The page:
A man finds the wreck of a plane in the woods near his house. Inside is the body of the pilot and a bag of money. 4 million dollars. The only people who know about the wreck are the man, his brother, and his brother’s friend. They make a plan: they’ll take the money and wait for the plane to be discovered. If there’s any mention of the missing money, they’ll burn it to hide their involvement. If there is no mention of the money, then it will be theirs to keep. All they have to do is wait. It’s so simple.
Scott Smith’s novel of three everymen who come upon an extraordinary opportunity is a pure morality tale. It is the story of simple men and a simple temptation, and the novel shows the slow, steady decent of otherwise decent people into monstrosity. Every action the characters take leads them further and further into evil, even while they rationalize their choices. As their plan dissolves, each man becomes willing to do worse until the inevitable happens and the whole thing falls apart.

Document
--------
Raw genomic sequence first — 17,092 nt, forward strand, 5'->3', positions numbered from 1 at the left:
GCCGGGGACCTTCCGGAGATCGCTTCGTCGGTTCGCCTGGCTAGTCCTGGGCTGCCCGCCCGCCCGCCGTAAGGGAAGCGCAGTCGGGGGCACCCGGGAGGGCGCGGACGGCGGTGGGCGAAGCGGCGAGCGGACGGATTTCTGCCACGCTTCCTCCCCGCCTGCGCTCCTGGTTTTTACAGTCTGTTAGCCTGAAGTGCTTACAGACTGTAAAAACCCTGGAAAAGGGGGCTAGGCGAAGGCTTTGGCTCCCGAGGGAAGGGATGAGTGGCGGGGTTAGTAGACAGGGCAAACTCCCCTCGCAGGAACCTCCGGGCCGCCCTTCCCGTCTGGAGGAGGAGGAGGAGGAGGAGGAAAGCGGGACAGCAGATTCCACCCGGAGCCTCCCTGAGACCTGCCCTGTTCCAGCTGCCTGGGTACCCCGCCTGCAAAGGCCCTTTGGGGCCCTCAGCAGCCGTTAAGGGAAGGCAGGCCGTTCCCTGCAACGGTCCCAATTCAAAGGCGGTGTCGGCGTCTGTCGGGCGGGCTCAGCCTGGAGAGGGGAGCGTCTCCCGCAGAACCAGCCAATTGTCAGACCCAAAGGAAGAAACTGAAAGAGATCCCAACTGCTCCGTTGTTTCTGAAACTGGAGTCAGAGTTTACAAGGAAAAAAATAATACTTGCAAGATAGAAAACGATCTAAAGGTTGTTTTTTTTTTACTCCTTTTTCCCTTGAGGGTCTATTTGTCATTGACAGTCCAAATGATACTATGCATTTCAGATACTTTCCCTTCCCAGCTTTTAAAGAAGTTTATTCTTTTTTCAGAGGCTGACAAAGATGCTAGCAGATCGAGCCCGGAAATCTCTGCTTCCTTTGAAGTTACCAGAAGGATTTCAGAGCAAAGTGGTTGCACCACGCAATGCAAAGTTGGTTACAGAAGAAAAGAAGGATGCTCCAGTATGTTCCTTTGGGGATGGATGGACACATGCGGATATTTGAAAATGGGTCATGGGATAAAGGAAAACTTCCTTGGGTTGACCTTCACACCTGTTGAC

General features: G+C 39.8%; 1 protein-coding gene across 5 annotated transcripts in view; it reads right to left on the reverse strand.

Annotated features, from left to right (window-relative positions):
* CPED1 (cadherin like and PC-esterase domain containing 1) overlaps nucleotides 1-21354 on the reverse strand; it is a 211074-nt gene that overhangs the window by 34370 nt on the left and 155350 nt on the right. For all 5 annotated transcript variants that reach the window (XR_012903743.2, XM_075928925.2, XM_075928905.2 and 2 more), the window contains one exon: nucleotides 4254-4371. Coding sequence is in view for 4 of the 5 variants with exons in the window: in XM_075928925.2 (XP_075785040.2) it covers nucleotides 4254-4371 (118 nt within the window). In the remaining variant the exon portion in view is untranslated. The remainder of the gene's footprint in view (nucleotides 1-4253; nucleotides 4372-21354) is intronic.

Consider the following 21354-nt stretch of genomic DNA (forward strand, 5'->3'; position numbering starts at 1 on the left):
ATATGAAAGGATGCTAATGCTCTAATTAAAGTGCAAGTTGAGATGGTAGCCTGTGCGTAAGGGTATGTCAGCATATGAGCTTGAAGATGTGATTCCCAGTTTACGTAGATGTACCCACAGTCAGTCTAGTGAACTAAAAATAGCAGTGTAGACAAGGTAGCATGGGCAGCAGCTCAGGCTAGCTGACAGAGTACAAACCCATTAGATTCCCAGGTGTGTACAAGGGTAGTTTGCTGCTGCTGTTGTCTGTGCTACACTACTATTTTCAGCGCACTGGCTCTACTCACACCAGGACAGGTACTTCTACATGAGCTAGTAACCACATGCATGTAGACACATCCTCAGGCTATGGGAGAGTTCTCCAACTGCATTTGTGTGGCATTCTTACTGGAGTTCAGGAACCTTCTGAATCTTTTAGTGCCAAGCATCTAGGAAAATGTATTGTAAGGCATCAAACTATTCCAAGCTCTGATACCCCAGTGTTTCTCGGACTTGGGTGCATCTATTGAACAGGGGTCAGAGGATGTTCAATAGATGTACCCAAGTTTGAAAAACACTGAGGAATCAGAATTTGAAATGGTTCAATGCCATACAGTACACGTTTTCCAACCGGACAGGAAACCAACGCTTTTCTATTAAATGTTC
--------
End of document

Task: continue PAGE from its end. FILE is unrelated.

“A Simple Plan” is a book that feels much like a Cormac McCarthy novel. It’s characters are archetypical, every-day men doing only what they think is best in a world of hard circumstances. These are the typical American working class trying to make due with all they have, so it is hard not to sympathize with them. We can understand the feeling that they need the money, that they need it not to be found, that they need the evidence to disappear, that they need to stop people from questioning their actions, that they need to take desperate, possibly deadly action. Slowly, as if part of a plan, we watch as men very much like ourselves commit worse and worse crimes, justified every step of the way because it was “the only choice” they had. If you enjoy a suspenseful story or a penetrating look at the morality of men, then this is the one for you.